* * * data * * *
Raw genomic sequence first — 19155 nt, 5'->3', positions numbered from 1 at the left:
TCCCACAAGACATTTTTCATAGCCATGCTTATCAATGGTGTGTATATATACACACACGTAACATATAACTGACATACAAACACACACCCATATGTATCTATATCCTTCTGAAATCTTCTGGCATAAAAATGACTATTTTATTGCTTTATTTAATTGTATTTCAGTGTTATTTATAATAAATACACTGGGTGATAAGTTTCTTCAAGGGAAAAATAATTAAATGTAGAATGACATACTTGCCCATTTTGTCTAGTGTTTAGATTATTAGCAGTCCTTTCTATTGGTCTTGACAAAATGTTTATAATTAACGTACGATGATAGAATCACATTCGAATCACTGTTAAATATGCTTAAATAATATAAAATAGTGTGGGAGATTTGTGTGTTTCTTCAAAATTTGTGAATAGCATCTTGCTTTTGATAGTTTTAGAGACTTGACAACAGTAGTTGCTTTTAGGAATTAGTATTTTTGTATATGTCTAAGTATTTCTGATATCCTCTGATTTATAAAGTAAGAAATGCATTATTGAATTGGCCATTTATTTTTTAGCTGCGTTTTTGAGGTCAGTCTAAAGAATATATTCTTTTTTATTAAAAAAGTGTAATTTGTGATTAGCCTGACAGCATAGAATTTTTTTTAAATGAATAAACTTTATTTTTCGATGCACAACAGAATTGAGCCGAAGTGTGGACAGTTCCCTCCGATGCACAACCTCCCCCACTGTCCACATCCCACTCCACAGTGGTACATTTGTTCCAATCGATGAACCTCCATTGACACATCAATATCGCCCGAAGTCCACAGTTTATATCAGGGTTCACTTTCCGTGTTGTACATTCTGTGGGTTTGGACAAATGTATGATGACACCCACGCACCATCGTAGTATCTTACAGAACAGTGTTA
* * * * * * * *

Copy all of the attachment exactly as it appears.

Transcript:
Raw genomic sequence first — 19155 nt, 5'->3', positions numbered from 1 at the left:
TCCCACAAGACATTTTTCATAGCCATGCTTATCAATGGTGTGTATATATACACACACGTAACATATAACTGACATACAAACACACACCCATATGTATCTATATCCTTCTGAAATCTTCTGGCATAAAAATGACTATTTTATTGCTTTATTTAATTGTATTTCAGTGTTATTTATAATAAATACACTGGGTGATAAGTTTCTTCAAGGGAAAAATAATTAAATGTAGAATGACATACTTGCCCATTTTGTCTAGTGTTTAGATTATTAGCAGTCCTTTCTATTGGTCTTGACAAAATGTTTATAATTAACGTACGATGATAGAATCACATTCGAATCACTGTTAAATATGCTTAAATAATATAAAATAGTGTGGGAGATTTGTGTGTTTCTTCAAAATTTGTGAATAGCATCTTGCTTTTGATAGTTTTAGAGACTTGACAACAGTAGTTGCTTTTAGGAATTAGTATTTTTGTATATGTCTAAGTATTTCTGATATCCTCTGATTTATAAAGTAAGAAATGCATTATTGAATTGGCCATTTATTTTTTAGCTGCGTTTTTGAGGTCAGTCTAAAGAATATATTCTTTTTTATTAAAAAAGTGTAATTTGTGATTAGCCTGACAGCATAGAATTTTTTTTAAATGAATAAACTTTATTTTTCGATGCACAACAGAATTGAGCCGAAGTGTGGACAGTTCCCTCCGATGCACAACCTCCCCCACTGTCCACATCCCACTCCACAGTGGTACATTTGTTCCAATCGATGAACCTCCATTGACACATCAATATCGCCCGAAGTCCACAGTTTATATCAGGGTTCACTTTCCGTGTTGTACATTCTGTGGGTTTGGACAAATGTATGATGACACCCACGCACCATCGTAGTATCTTACAGAACAGTGTTA